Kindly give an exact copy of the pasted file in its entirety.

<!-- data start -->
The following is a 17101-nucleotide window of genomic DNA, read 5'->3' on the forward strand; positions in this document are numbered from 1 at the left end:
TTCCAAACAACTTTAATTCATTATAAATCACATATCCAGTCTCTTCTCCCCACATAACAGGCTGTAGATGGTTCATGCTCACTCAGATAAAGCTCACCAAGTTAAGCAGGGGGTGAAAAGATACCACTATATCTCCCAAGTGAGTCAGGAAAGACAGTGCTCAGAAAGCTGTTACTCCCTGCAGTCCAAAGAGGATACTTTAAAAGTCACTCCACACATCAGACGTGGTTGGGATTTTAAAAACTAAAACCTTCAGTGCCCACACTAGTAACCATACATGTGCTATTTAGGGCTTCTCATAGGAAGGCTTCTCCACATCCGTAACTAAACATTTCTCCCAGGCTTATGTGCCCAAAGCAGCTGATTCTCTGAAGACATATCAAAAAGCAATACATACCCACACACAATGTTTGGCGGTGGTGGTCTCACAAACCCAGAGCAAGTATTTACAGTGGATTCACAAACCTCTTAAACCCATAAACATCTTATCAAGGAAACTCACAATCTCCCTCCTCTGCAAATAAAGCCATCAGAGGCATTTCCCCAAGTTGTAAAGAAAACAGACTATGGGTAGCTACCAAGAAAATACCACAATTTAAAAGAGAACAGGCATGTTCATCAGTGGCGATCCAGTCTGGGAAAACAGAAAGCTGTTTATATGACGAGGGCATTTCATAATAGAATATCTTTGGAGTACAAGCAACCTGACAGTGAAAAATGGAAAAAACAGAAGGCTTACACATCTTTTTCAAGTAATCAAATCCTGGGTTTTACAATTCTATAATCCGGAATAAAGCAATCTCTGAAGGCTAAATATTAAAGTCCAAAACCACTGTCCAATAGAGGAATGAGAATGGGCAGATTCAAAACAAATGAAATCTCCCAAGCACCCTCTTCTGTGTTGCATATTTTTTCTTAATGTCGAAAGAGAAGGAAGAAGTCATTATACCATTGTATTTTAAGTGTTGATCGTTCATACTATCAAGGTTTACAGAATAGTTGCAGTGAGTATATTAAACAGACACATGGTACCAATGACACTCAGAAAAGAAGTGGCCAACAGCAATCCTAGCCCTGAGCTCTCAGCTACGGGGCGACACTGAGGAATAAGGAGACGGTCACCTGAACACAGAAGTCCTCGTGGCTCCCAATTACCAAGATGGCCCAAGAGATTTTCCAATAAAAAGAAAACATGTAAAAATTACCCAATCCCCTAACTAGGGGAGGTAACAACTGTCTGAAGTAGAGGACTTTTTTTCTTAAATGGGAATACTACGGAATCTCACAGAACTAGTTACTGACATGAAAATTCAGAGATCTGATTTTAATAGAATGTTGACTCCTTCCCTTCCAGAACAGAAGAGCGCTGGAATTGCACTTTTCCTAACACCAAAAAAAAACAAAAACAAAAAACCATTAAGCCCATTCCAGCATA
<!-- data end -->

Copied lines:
The following is a 17101-nucleotide window of genomic DNA, read 5'->3' on the forward strand; positions in this document are numbered from 1 at the left end:
TTCCAAACAACTTTAATTCATTATAAATCACATATCCAGTCTCTTCTCCCCACATAACAGGCTGTAGATGGTTCATGCTCACTCAGATAAAGCTCACCAAGTTAAGCAGGGGGTGAAAAGATACCACTATATCTCCCAAGTGAGTCAGGAAAGACAGTGCTCAGAAAGCTGTTACTCCCTGCAGTCCAAAGAGGATACTTTAAAAGTCACTCCACACATCAGACGTGGTTGGGATTTTAAAAACTAAAACCTTCAGTGCCCACACTAGTAACCATACATGTGCTATTTAGGGCTTCTCATAGGAAGGCTTCTCCACATCCGTAACTAAACATTTCTCCCAGGCTTATGTGCCCAAAGCAGCTGATTCTCTGAAGACATATCAAAAAGCAATACATACCCACACACAATGTTTGGCGGTGGTGGTCTCACAAACCCAGAGCAAGTATTTACAGTGGATTCACAAACCTCTTAAACCCATAAACATCTTATCAAGGAAACTCACAATCTCCCTCCTCTGCAAATAAAGCCATCAGAGGCATTTCCCCAAGTTGTAAAGAAAACAGACTATGGGTAGCTACCAAGAAAATACCACAATTTAAAAGAGAACAGGCATGTTCATCAGTGGCGATCCAGTCTGGGAAAACAGAAAGCTGTTTATATGACGAGGGCATTTCATAATAGAATATCTTTGGAGTACAAGCAACCTGACAGTGAAAAATGGAAAAAACAGAAGGCTTACACATCTTTTTCAAGTAATCAAATCCTGGGTTTTACAATTCTATAATCCGGAATAAAGCAATCTCTGAAGGCTAAATATTAAAGTCCAAAACCACTGTCCAATAGAGGAATGAGAATGGGCAGATTCAAAACAAATGAAATCTCCCAAGCACCCTCTTCTGTGTTGCATATTTTTTCTTAATGTCGAAAGAGAAGGAAGAAGTCATTATACCATTGTATTTTAAGTGTTGATCGTTCATACTATCAAGGTTTACAGAATAGTTGCAGTGAGTATATTAAACAGACACATGGTACCAATGACACTCAGAAAAGAAGTGGCCAACAGCAATCCTAGCCCTGAGCTCTCAGCTACGGGGCGACACTGAGGAATAAGGAGACGGTCACCTGAACACAGAAGTCCTCGTGGCTCCCAATTACCAAGATGGCCCAAGAGATTTTCCAATAAAAAGAAAACATGTAAAAATTACCCAATCCCCTAACTAGGGGAGGTAACAACTGTCTGAAGTAGAGGACTTTTTTTCTTAAATGGGAATACTACGGAATCTCACAGAACTAGTTACTGACATGAAAATTCAGAGATCTGATTTTAATAGAATGTTGACTCCTTCCCTTCCAGAACAGAAGAGCGCTGGAATTGCACTTTTCCTAACACCAAAAAAAAACAAAAACAAAAAACCATTAAGCCCATTCCAGCATA